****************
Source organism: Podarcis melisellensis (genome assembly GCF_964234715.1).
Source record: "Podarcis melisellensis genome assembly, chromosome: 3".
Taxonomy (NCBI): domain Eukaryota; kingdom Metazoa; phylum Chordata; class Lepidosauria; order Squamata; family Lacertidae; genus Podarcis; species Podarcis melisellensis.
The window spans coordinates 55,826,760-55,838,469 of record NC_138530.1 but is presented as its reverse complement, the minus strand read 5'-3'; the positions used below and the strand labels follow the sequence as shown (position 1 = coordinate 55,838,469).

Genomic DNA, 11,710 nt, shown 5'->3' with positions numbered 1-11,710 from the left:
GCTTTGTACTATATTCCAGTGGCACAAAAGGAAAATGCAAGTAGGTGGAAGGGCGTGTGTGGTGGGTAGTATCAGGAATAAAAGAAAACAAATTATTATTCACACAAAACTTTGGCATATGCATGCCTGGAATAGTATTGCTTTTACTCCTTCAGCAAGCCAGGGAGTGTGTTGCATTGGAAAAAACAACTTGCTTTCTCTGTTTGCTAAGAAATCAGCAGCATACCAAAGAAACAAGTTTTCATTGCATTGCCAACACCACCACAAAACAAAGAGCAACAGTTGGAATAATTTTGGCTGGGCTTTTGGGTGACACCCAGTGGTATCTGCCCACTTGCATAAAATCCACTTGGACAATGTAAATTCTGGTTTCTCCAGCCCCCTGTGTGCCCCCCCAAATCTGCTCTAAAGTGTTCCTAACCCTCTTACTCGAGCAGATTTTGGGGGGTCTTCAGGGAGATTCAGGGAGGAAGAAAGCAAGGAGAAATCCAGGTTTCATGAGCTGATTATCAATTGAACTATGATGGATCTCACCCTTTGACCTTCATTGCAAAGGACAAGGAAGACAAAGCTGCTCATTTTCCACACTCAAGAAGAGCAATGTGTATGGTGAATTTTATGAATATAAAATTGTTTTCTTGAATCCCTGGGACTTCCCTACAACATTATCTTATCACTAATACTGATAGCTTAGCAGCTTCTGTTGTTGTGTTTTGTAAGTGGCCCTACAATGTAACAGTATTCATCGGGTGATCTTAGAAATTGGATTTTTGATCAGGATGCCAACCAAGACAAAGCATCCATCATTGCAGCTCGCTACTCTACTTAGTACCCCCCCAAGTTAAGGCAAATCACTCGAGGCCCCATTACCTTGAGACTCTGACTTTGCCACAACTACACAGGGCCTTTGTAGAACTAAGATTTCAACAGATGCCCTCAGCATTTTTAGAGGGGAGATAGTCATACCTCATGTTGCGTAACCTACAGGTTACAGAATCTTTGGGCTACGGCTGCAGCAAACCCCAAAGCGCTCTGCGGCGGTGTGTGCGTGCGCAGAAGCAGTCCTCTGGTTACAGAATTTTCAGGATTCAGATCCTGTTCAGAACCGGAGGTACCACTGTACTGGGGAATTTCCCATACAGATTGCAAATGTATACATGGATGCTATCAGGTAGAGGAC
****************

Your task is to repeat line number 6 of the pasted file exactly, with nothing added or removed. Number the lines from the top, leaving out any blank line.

GCTTTGTACTATATTCCAGTGGCACAAAAGGAAAATGCAAGTAGGTGGAAGGGCGTGTGTGGTGGGTAGTATCAGGAATAAAAGAAAACAAATTATTATTCACACAAAACTTTGGCATATGCATGCCTGGAATAGTATTGCTTTTACTCCTTCAGCAAGCCAGGGAGTGTGTTGCATTGGAAAAAACAACTTGCTTTCTCTGTTTGCTAAGAAATCAGCAGCATACCAAAGAAACAAGTTTTCATTGCATTGCCAACACCACCACAAAACAAAGAGCAACAGTTGGAATAATTTTGGCTGGGCTTTTGGGTGACACCCAGTGGTATCTGCCCACTTGCATAAAATCCACTTGGACAATGTAAATTCTGGTTTCTCCAGCCCCCTGTGTGCCCCCCCAAATCTGCTCTAAAGTGTTCCTAACCCTCTTACTCGAGCAGATTTTGGGGGGTCTTCAGGGAGATTCAGGGAGGAAGAAAGCAAGGAGAAATCCAGGTTTCATGAGCTGATTATCAATTGAACTATGATGGATCTCACCCTTTGACCTTCATTGCAAAGGACAAGGAAGACAAAGCTGCTCATTTTCCACACTCAAGAAGAGCAATGTGTATGGTGAATTTTATGAATATAAAATTGTTTTCTTGAATCCCTGGGACTTCCCTACAACATTATCTTATCACTAATACTGATAGCTTAGCAGCTTCTGTTGTTGTGTTTTGTAAGTGGCCCTACAATGTAACAGTATTCATCGGGTGATCTTAGAAATTGGATTTTTGATCAGGATGCCAACCAAGACAAAGCATCCATCATTGCAGCTCGCTACTCTACTTAGTACCCCCCCAAGTTAAGGCAAATCACTCGAGGCCCCATTACCTTGAGACTCTGACTTTGCCACAACTACACAGGGCCTTTGTAGAACTAAGATTTCAACAGATGCCCTCAGCATTTTTAGAGGGGAGATAGTCATACCTCATGTTGCGTAACCTACAGGTTACAGAATCTTTGGGCTACGGCTGCAGCAAACCCCAAAGCGCTCTGCGGCGGTGTGTGCGTGCGCAGAAGCAGTCCTCTGGTTACAGAATTTTCAGGATTCAGATCCTGTTCAGAACCGGAGGTACCACTGTACTGGGGAATTTCCCATACAGATTGCAAATGTATACATGGATGCTATCAGGTAGAGGAC